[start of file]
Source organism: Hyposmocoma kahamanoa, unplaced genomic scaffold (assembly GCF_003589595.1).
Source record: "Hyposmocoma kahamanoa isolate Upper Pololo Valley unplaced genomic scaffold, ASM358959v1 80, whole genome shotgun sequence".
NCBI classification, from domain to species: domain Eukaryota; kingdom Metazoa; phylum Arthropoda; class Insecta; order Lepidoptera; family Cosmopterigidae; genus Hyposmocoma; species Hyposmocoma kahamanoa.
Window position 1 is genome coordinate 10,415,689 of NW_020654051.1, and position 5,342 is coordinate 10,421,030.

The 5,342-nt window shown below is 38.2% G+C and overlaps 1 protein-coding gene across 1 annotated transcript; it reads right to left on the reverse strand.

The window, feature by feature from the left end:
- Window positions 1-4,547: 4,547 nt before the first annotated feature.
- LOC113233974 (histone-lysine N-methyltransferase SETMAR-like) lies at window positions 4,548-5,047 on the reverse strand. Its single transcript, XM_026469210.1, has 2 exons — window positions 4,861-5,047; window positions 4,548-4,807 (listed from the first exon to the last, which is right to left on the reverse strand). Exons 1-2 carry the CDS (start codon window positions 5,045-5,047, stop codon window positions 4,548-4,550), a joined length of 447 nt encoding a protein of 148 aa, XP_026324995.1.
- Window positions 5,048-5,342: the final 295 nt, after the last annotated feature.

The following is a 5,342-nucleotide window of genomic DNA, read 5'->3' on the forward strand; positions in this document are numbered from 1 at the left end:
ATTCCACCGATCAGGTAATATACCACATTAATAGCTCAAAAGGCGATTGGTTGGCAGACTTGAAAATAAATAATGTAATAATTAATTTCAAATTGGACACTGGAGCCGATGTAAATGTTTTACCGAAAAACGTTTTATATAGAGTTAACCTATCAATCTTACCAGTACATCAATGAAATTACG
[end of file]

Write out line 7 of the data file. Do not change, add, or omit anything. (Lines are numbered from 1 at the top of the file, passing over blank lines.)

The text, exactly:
- Window positions 1-4,547: 4,547 nt before the first annotated feature.